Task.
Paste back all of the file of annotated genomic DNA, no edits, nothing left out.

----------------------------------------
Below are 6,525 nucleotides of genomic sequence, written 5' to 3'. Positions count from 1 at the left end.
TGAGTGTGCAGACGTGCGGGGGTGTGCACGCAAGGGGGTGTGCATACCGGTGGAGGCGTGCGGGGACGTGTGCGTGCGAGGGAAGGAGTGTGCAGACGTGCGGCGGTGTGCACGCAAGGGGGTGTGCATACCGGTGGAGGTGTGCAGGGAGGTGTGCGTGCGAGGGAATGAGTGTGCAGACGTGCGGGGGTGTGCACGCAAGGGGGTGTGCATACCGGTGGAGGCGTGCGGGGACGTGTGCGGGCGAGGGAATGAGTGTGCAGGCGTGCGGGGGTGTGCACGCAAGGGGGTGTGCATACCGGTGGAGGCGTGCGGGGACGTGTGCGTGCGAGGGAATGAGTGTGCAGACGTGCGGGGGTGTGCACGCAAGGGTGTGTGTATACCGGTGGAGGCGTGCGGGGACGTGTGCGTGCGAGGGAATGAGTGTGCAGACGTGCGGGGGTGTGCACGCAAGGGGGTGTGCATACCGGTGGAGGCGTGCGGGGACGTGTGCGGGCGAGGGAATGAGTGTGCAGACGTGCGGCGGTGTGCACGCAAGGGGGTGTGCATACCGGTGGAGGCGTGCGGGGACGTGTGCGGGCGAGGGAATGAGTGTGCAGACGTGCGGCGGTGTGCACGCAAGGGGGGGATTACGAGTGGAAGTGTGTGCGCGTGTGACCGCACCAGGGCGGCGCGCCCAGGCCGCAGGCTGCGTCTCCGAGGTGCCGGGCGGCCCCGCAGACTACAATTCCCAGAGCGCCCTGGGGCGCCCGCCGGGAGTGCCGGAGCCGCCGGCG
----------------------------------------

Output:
Below are 6,525 nucleotides of genomic sequence, written 5' to 3'. Positions count from 1 at the left end.
TGAGTGTGCAGACGTGCGGGGGTGTGCACGCAAGGGGGTGTGCATACCGGTGGAGGCGTGCGGGGACGTGTGCGTGCGAGGGAAGGAGTGTGCAGACGTGCGGCGGTGTGCACGCAAGGGGGTGTGCATACCGGTGGAGGTGTGCAGGGAGGTGTGCGTGCGAGGGAATGAGTGTGCAGACGTGCGGGGGTGTGCACGCAAGGGGGTGTGCATACCGGTGGAGGCGTGCGGGGACGTGTGCGGGCGAGGGAATGAGTGTGCAGGCGTGCGGGGGTGTGCACGCAAGGGGGTGTGCATACCGGTGGAGGCGTGCGGGGACGTGTGCGTGCGAGGGAATGAGTGTGCAGACGTGCGGGGGTGTGCACGCAAGGGTGTGTGTATACCGGTGGAGGCGTGCGGGGACGTGTGCGTGCGAGGGAATGAGTGTGCAGACGTGCGGGGGTGTGCACGCAAGGGGGTGTGCATACCGGTGGAGGCGTGCGGGGACGTGTGCGGGCGAGGGAATGAGTGTGCAGACGTGCGGCGGTGTGCACGCAAGGGGGTGTGCATACCGGTGGAGGCGTGCGGGGACGTGTGCGGGCGAGGGAATGAGTGTGCAGACGTGCGGCGGTGTGCACGCAAGGGGGGGATTACGAGTGGAAGTGTGTGCGCGTGTGACCGCACCAGGGCGGCGCGCCCAGGCCGCAGGCTGCGTCTCCGAGGTGCCGGGCGGCCCCGCAGACTACAATTCCCAGAGCGCCCTGGGGCGCCCGCCGGGAGTGCCGGAGCCGCCGGCG